Today, Parliament is debating the Snoopers Charter, a wide-ranging mass-scale domestic surveillance law that allows government agencies to peer into the most intimate details of your life, conscripting internet and technology companies as participants in surveillance, with only the thinnest veneer of checks and balances and accountability for the inevitable abuse.
The Open Rights Group wants to make sure that every MP turns up for work today, and that everyone in the chamber knows that this is unacceptable. They've created an excellent video based on their genius London publicity campaign, a fake public toilet whose walls went transparent when the door was locked, showing that the urge to keep your own business to yourself doesn't mean you're doing something wrong -- merely that you're doing something private.
ORG has a form that takes your postcode and tees up a tweet to your MP about the Snoopers Charter, which you can edit and send. It will only take seconds, and could make a difference to your future and the future of the nation.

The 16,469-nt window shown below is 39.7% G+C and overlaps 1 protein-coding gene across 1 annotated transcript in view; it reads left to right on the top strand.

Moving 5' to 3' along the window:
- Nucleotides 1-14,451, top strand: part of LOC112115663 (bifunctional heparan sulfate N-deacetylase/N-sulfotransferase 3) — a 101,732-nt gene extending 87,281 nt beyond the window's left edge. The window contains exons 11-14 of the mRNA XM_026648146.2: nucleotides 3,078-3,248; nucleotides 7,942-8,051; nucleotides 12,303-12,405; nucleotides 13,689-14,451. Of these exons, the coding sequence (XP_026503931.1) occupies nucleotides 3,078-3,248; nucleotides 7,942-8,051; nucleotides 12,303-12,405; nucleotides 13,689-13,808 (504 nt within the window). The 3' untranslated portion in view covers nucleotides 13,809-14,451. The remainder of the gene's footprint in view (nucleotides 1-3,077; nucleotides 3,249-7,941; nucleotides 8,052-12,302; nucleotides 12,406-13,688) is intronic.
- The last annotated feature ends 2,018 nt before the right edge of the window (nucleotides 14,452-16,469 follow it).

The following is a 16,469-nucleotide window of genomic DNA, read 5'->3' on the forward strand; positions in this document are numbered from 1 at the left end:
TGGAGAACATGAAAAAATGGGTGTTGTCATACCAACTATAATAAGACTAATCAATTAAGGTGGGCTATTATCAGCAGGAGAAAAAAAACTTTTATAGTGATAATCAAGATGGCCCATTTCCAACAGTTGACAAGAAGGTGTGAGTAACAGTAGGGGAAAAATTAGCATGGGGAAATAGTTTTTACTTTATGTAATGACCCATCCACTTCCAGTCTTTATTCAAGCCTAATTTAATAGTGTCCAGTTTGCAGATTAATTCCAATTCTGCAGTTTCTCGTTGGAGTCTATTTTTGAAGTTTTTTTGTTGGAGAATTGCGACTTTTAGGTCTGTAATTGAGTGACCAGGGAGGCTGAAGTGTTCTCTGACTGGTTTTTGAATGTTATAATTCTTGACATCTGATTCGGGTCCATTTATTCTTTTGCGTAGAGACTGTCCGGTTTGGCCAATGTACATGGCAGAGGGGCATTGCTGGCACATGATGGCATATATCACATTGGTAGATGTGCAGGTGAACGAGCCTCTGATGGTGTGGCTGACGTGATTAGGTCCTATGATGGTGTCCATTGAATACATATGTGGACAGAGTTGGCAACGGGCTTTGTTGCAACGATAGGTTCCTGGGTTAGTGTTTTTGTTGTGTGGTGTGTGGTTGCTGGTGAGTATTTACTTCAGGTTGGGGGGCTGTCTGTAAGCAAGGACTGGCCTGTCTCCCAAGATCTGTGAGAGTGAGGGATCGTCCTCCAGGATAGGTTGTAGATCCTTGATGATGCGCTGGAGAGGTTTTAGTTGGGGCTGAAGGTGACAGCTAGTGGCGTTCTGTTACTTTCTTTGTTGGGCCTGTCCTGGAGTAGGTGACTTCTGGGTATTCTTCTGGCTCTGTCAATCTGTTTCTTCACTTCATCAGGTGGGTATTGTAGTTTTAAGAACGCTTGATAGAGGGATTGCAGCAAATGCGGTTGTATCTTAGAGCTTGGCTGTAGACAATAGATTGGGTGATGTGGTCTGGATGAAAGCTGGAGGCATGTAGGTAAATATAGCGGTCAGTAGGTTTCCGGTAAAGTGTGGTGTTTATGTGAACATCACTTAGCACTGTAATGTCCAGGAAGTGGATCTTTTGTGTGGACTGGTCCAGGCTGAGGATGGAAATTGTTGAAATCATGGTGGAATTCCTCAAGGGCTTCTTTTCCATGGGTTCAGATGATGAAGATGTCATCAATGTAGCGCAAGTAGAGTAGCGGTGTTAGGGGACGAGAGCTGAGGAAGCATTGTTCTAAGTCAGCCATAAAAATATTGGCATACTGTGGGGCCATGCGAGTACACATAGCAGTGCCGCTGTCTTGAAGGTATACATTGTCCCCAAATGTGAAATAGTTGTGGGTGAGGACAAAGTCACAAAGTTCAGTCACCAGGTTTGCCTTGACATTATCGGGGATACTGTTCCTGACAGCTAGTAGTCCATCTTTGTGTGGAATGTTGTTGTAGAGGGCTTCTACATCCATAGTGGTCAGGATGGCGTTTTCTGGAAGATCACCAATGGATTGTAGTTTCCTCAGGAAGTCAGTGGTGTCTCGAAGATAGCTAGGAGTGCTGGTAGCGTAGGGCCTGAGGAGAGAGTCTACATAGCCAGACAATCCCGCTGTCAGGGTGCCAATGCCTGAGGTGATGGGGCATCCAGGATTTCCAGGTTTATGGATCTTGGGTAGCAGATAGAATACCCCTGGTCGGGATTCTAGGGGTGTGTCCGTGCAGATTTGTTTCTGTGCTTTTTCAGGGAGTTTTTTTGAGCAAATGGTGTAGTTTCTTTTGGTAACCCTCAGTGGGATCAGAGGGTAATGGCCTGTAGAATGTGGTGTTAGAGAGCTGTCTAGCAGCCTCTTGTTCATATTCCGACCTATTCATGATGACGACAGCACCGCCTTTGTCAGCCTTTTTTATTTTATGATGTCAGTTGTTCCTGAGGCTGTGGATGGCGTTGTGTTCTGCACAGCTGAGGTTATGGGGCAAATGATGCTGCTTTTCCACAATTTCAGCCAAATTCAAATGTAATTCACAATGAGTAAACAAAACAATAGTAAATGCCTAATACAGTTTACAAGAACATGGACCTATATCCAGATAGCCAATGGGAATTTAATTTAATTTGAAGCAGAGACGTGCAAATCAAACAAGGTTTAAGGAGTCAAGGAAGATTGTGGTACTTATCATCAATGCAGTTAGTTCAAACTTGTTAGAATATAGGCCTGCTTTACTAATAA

The IPBill will give the state unprecedented access to your private data. Your web browsing history and app use will be collected; every public and private database you are on can be analysed; your personal communications data will be scooped up. The indiscriminate collection of our data is a mass violation of privacy and a reversal of the presumption of innocent until proven guilty.
How do you know whether the police or security services have looked at your private communications when they shouldn’t have? The lack of transparency about surveillance means that we do not know whether surveillance powers are being abused. One of the changes ORG is calling for is for people who have been placed under surveillance to be notified six months after the surveillance ends as long as there is no risk to an ongoing investigation. This happens in other democracies and would help the police and security services be more transparent about their work.
The bill is being debated today—Tweet your MP
[Open Rights Group/Snooperscharter.co.uk]